Toronto just made liquor licences even harder to acquire
Those looking to open new bars and restaurants in Toronto are going to face new hurdles after the City changed its process for the acquisition of a liquor licence in response to relaxed enforcement efforts on the part of the Alcohol and Gaming Commission of Ontario (AGCO). In the past, the AGCO policed special conditions attached to many city liquor licences like the requirement to sell food or regulate noise, but in mid March it announced that it would now restrict its focus to core issues like service to minors and overcrowding.
Given that City of Toronto by-law penalties pale in comparison to the power of an AGCO inspector to shut a bar or restaurant down, council has decided that its only recourse is to be more stringent in awarding licences in the first place. Along with requiring new applicants to pass the CAMH Safe Bars program, those seeking a liquor licence will require a letter of endorsement from the local MPP. Failure to meet these conditions will result in the application being sent to a secondary hearing.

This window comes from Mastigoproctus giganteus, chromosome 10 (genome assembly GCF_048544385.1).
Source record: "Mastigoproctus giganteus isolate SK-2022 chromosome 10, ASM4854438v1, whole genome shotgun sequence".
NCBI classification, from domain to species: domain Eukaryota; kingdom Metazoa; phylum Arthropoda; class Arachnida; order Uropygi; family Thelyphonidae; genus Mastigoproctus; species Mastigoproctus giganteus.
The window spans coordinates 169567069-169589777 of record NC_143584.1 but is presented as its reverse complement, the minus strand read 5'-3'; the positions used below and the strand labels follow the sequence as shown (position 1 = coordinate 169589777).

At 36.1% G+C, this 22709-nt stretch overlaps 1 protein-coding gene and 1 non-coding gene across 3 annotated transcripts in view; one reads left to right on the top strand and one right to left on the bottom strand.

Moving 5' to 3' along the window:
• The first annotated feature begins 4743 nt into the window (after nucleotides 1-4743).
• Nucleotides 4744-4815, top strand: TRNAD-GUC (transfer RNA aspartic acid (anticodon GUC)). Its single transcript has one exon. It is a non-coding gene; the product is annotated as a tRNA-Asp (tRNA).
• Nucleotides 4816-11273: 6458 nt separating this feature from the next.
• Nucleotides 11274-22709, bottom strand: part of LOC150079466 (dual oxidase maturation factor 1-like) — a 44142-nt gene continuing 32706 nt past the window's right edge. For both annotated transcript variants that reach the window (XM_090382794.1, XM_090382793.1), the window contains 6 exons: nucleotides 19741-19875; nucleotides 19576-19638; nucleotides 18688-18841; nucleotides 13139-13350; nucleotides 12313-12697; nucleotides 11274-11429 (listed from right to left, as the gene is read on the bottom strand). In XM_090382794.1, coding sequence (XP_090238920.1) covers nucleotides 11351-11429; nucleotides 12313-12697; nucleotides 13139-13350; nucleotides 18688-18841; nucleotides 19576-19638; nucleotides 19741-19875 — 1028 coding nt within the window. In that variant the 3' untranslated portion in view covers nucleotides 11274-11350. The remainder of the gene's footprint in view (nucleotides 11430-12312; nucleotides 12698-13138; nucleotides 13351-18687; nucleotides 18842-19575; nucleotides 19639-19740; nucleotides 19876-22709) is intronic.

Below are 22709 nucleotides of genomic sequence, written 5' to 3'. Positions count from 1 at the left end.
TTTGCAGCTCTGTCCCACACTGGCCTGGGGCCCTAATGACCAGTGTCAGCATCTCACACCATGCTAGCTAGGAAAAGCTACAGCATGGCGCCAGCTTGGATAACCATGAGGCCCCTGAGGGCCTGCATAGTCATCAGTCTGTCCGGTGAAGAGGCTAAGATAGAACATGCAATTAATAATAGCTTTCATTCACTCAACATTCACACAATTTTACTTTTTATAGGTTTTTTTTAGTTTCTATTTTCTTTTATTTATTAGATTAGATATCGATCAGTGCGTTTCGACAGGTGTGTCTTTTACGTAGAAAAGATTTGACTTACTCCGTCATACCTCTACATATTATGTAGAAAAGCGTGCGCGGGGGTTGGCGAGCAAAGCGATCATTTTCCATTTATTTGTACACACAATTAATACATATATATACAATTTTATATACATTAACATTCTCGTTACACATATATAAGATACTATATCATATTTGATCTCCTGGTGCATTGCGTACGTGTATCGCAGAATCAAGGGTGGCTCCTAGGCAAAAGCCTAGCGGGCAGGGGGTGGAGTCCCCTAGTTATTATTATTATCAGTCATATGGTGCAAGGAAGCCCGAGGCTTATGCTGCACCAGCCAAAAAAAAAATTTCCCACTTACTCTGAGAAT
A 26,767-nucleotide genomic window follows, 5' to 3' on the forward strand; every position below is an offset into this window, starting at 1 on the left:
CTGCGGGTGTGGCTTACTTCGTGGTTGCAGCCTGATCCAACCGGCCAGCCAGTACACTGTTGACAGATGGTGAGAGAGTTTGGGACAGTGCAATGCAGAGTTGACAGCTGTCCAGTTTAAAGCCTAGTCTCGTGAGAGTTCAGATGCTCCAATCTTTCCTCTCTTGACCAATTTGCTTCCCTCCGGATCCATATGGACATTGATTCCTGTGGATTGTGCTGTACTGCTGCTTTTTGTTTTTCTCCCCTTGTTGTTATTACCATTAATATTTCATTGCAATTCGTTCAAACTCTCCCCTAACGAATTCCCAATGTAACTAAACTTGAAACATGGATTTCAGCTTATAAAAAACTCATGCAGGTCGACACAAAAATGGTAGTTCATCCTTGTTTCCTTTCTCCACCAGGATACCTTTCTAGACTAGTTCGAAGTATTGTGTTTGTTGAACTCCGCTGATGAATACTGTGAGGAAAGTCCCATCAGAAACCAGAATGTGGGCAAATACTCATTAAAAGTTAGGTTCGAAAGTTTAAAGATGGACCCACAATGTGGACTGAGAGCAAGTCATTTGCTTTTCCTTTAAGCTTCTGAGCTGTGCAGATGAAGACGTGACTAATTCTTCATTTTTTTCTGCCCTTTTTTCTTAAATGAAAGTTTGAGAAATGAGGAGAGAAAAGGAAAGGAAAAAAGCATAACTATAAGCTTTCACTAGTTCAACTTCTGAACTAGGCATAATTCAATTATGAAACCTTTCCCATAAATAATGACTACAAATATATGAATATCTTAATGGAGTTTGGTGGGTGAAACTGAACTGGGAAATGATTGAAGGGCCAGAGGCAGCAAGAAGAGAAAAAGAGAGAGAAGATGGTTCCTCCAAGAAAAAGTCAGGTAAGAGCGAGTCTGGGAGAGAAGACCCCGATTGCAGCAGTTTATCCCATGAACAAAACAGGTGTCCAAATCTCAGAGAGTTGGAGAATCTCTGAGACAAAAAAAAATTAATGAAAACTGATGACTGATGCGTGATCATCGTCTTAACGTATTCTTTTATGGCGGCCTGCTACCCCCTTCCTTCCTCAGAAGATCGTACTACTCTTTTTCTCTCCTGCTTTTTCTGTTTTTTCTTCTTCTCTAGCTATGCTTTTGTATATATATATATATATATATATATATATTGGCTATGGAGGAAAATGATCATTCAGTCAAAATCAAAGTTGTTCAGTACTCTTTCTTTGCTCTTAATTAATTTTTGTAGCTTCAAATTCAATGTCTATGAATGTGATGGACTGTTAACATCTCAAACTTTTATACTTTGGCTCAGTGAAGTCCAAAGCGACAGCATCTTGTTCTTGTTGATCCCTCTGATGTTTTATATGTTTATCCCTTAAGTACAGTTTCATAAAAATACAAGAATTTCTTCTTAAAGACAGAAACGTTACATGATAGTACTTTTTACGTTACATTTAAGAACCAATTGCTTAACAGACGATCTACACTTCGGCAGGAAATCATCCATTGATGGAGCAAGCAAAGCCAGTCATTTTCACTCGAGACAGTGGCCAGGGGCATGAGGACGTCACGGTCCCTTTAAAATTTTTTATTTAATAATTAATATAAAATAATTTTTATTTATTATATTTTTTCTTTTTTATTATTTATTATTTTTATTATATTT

This new process might help the city in limiting new bars from opening in a neighbourhood like Parkdale, where a moratorium on such establishments has been sent to the OMB. But for a city that's already known for its heaps of red tape, one wonders if a more labour-intensive liquor licence application process might not put the hurt on the vibrant food and entertainment industry across the city, and especially in neighbourhoods with restaurant and bar scenes that are just taking shape.
What do you think? Has the ACGO forced Toronto to make it harder to get a liquor licence?
Photo by Scott Snider